A member of the U.S. Commission on Civil Rights, a bipartisan commission that investigates civil rights issues, sent a letter laced with references to the movie “Airplane!” to the Federal Aviation Administration (FAA), warning its practice of putting diversity first could get people killed.
“[I] write as a concerned frequent flier who has no desire to find himself appearing as ‘Victim No. 6’ in accounts of an airplane disaster,” writes Peter Kirsanow, a Republican member of the Commission, in his letter to Michael Huerta, the FAA’s current administrator. The statement is accompanied by a footnote, “See generally Airplane! (1980).”
An investigation conducted by Fox Business has found that over the past several years the FAA has quietly adjusted its hiring model for air traffic controllers (ATC) to de-emphasize merit while placing a stronger focus on increasing the number of women and minorities it hires.
Instead of focusing on how job applicants score on the Air Traffic Selection and Training exam (AT-SAT), an intense eight-hour test on the skills necessary for air traffic control, the FAA has increasingly relied on a new Biographical Questionnaire (BQ), which asks personality questions such as how many sports a person played in high school. The BQ is used to screen out applicants before they take the AT-SAT, possibly eliminating many people who could have scored very well.
According to Kirsanow, this desire to increase diversity among ATCs is both dangerous and likely illegal, because the FAA is changing its hiring practices on the fly solely to achieve a desired racial make-up. He cites the 2009 Supreme Court case Ricci v. DeStefano, where the court ruled against the city of New Haven after it threw out the results of a firefighter promotion test because too few non-whites scored well on it.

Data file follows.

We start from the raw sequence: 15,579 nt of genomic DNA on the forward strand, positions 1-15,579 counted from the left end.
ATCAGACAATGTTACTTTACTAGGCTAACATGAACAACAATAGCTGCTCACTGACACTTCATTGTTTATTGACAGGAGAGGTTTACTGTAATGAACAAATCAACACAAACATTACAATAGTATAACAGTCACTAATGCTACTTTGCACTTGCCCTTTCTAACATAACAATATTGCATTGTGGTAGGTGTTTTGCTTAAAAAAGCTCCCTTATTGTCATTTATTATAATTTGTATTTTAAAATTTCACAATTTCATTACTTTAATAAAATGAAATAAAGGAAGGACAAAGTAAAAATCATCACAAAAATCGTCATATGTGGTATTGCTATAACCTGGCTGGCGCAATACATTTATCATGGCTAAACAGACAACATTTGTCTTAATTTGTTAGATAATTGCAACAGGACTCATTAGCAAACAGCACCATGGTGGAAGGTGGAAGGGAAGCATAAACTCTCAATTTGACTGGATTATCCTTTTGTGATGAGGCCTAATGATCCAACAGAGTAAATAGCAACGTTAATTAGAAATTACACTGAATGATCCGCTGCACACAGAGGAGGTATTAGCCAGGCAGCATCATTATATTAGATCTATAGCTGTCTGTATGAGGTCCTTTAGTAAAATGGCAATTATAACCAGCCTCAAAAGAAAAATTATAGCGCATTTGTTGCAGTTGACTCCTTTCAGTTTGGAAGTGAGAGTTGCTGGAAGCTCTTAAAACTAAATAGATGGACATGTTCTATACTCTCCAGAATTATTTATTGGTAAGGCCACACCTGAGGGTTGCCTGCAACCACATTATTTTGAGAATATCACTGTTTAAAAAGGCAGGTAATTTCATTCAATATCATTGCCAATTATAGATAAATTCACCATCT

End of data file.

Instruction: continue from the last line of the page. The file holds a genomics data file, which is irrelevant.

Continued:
Kirsanow’s letter also mocks Secretary of Transportation Anthony Foxx for his explanation of why the FAA has shifted its hiring focus, where he said that “the FAA took an opportunity to take a broad opening of the aperture if you will to try to get a larger universe of applicants into the program.”
“I don’t speak jive,” Kirsanow says, in another Airplane! reference (this one footnoted “See, e.g., Jive Lady”), “but I am fluent in bureaucratese, and this is easy to translate: the FAA didn’t like the racial and gender composition of the people in its pool of potential air traffic controllers. It is hard to imagine a non-racially motivated reason for jettisoning a pool of people who had already been rated as qualified. Maybe I picked the wrong week to stop using hallucinogens.”
Kirsanow points out that the FAA’s own research has found that AT-SAT scores are the only major piece of data, besides age, that correlates well with whether an aspiring ATC will successfully complete training and perform well on the job. In contrast, he said, there is no clear reason to believe the BQ will help improve the overall quality of new ATC hires.
“On the other hand, perhaps I am underestimating the predictive power of the BQ,” Kirsanow acknowledges, paving the way for more Airplane! humor. “Maybe Kareem Abdul-Jabbar’s experience with the Lakers was a useful predictor of his ability to co-pilot a plane – provided he avoided eating the fish.”
In the high-stakes world of air traffic control, where one mistake can kill hundreds, the FAA’s diversity-centered thinking is intolerable, argues Kirsanow.
“It is one thing to select sociology students based on the color of their skin,” he writes. “It is quite another to use skin color to choose air traffic controllers who are responsible for safely guiding thousands of people to their destinations. There is only one possible response to such lunacy: Surely you can’t be serious.”
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